Written by: Jerry Kraft
I don’t think it is possible for anyone to spend an evening at Teatro Zinzanni and not have a good time. Less a theatrical show than a self-defined genre, the fabulous, rare European spiegeltent at the Seattle Center is the setting for a three-hour plus entertainment of music, dancing, comedy, variety and cirque acts. During the show the audience will also enjoy a first-rate meal served with felicity and good humor by the wait-staff (also an integral part of the show) and you will most likely meet interesting new people at your table. The mood is one of energy and high spirits, and in the current show, “Bonsoir Liliane!” a large serving of romantic French cabaret.
Created and directed by the celebrated Broadway choreographer, Tommy Tune, the focus of this production is the Tony Award-winning singer, dancer and actress, Liliane Montevecchi. A veteran of the Folies Bergiere and a star in the Broadway musicals “Nine” and “Grand Hotel” she has also enjoyed an international career in film, ballet and numerous prestigious cabaret venues. From the moment she appears on stage it is obvious that this is a big-time star, a presence of commanding talent and elegant sophistication. She is also a woman whose beauty is truly timeless and only her vast resume over many years could reveal how long she has been performing.
Less spectacular and athletic than previous Teatro Zinzanni productions, this show offers more intimacy and beauty. In addition to Montevecchi’s many lovely songs, other acts like the lovely ballet dancer Ariana Lallone, the comic acrobatic trio Les Petits Freres and the harmonizing vocal group Diva and the Dixies add variety to the event. The tall, handsome Tobias Larsson adds a good deal of sex appeal and an appealingly good voice. A contortionist named Vita Radionova uses her body to sculpt impossible postures on a small platform. At one point she does an astonishing routine with multi-colored spinning hoops that is so visually attractive that it overshadows the athleticism required to perform it, truly more dance than stunt. That pure acrobatic athleticism returns in the balancing, tumbling and gravity-defying work of Les Petits Freres.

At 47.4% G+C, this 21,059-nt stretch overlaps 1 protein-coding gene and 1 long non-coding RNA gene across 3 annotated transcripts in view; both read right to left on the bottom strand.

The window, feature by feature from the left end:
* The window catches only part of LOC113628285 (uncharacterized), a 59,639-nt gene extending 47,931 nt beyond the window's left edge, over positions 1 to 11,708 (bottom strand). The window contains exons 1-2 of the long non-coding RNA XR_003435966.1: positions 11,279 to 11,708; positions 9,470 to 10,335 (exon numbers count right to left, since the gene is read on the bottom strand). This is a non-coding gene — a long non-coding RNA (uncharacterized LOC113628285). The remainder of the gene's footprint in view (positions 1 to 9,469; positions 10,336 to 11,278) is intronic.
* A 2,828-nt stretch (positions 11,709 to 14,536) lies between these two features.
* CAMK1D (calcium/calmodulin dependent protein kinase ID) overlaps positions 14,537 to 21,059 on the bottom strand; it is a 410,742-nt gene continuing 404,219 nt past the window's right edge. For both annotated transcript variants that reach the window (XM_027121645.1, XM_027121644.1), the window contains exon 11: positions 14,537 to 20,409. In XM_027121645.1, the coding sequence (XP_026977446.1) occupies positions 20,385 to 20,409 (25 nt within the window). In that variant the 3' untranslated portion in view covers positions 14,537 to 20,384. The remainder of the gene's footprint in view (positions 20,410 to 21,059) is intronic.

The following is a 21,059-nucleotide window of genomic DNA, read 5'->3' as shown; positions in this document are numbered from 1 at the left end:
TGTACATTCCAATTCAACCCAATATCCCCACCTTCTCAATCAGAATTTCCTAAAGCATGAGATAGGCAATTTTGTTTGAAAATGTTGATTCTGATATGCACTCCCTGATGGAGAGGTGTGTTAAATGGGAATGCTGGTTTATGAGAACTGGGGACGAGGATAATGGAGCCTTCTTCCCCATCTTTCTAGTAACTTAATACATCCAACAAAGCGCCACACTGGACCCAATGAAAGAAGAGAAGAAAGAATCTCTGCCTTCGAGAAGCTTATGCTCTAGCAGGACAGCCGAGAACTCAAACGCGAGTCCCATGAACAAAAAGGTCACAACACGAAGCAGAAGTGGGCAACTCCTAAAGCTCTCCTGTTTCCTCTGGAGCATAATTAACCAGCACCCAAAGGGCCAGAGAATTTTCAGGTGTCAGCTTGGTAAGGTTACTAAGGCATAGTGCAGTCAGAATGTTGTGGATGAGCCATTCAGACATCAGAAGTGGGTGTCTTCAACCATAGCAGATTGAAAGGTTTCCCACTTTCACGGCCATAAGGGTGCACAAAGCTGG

As much as Montevecchi is the heart of this production, the delightful and outrageous Kevin Kent is the jovial host to the laughter and joy in our participation. His character puts a ton of gay into this evening of Gay Paree, and it is to his great credit that no matter how outlandish he becomes, or how outlandishly he manipulates audience members into participating, it is always expertly controlled and so infectiously fun that nothing ever becomes uncomfortable or in questionable taste. Kent and Montevecchi are both total pros, and the contrast of his comic informality with her stately decorum is matched in their mutual command of performance.
As a theatrical production I don’t think “Bonsoir Liliane!” is quite as good as some of the previous shows at Zinzanni. It really lacks any distinguishable storyline, and for all Tune’s vaunted reputation, the choreography is more competent than outstanding. Still, the reason people keep coming back is because they want to see something different, something new, but something that still delivers all the amusement and charm this company is famous for. An audience returning to Teatro Zinzanni because of a happy previous experience will certainly not be disappointed. Anyone coming for the first time will, I would wager, be amazed, amused and thoroughly satisfied. This event (and it is more of an event than a show) is like nothing else you will see in Seattle and it is memorable and unique in all the right ways.